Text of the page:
No responsible parent would ever leave a toddler unattended by a swimming pool. But something as innocuous as a bucket can also cause drowning. "A bucket left by the garage that ends up filled with water from the last rainstorm could spell disaster for a curious toddler," says Dr. Silver. Because a baby's head and upper torso are heavier than his lower body, he can easily lose his balance while leaning to look inside, then find he's unable to right himself, explains Dr. Silver. According to the U.S. Consumer Product Safety Commission, since 1984 an estimated 300 deaths in the United States have been attributed to bucket accidents.
Store pails, empty flowerpots, and large containers upside down, preferably on a high shelf, so they can't fill up with rainwater. And don't overlook the hazards of toilets, fish tanks, buckets used for cleaning indoors, and even large coolers filled with melted ice.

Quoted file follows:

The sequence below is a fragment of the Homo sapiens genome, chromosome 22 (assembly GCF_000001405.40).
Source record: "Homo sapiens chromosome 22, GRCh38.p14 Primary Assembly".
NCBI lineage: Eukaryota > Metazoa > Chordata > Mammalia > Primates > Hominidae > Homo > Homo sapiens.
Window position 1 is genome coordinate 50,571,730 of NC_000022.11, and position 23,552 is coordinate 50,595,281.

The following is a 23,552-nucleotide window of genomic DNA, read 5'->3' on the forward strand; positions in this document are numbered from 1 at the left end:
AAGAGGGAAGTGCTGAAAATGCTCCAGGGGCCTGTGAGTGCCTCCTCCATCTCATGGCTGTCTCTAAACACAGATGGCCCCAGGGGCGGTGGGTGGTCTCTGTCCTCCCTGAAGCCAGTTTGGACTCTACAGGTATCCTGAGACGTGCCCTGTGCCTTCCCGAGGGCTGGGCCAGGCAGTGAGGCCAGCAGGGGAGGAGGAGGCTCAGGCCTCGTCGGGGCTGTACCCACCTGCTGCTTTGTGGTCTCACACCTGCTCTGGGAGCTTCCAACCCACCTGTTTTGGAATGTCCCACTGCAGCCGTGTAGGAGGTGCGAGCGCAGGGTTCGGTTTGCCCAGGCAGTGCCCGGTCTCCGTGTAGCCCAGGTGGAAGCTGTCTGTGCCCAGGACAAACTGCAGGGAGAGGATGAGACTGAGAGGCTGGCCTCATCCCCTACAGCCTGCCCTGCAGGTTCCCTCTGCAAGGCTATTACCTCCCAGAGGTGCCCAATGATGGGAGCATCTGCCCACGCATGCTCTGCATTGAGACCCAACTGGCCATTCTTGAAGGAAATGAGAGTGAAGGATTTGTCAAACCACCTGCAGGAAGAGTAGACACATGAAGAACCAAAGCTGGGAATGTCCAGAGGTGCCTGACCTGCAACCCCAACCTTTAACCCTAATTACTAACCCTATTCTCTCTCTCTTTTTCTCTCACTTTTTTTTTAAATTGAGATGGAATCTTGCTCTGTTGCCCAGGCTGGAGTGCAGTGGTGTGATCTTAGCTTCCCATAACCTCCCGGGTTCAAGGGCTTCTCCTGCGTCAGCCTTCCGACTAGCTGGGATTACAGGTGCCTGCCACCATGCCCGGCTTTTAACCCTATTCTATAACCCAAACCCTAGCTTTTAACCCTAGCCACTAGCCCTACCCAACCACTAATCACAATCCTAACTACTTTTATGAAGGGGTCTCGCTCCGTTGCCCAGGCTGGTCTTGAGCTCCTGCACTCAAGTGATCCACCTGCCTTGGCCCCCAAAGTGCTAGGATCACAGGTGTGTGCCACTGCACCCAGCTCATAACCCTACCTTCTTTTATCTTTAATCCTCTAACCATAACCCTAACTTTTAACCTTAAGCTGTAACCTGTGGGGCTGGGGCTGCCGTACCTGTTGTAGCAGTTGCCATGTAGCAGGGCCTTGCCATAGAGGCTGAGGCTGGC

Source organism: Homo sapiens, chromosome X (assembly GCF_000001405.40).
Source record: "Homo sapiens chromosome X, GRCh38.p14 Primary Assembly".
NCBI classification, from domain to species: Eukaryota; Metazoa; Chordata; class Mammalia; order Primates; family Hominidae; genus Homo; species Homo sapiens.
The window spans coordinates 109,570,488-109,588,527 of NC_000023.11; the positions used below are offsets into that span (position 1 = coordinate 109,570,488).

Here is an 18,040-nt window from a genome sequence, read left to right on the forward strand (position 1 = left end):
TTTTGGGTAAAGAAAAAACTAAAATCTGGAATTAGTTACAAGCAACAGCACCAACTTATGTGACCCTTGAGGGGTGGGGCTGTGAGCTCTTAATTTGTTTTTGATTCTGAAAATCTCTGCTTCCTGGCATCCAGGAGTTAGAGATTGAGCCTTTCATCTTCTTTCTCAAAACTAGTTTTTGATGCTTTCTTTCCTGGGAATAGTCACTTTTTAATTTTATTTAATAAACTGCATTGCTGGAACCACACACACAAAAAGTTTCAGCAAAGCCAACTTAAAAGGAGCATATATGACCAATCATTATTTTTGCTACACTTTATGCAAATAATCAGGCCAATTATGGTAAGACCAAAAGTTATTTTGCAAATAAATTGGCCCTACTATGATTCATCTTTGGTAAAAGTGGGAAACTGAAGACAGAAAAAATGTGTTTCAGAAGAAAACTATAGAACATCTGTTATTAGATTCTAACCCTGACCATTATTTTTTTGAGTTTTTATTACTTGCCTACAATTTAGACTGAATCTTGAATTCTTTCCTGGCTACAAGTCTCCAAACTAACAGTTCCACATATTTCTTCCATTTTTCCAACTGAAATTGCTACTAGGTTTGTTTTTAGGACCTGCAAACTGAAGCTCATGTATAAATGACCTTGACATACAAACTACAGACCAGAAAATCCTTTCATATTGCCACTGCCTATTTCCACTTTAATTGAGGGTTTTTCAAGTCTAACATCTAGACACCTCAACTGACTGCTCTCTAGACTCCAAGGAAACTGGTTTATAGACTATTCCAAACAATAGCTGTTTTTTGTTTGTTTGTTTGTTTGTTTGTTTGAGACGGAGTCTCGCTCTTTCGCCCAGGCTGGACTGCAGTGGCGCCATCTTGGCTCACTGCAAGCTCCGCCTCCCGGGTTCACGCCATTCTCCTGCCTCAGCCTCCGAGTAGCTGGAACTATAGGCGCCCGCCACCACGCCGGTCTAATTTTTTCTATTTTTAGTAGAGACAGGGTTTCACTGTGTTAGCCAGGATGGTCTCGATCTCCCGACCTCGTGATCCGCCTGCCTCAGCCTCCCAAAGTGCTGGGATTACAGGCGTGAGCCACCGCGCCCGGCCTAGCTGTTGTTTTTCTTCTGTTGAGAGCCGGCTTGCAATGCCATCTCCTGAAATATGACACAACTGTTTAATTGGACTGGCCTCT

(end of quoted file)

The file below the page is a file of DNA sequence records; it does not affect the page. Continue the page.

Whenever your child is near water -- a pool, the ocean, the bathtub -- designate an adult whose sole job it is to watch him. Never rely on a bathtub seat or air-filled swimming aids for complete protection. And even if a child has taken swimming lessons, never leave him unsupervised, even for a second. "I've seen kids who knew how to swim but drowned in three feet of water because they got confused and scared," says Dr. Silver.
If you're present at a water-related accident, remember that if CPR is started at poolside, there's a much better chance of recovery. "Brain damage can start to occur after just four to six minutes without oxygen," says Dr. Silver.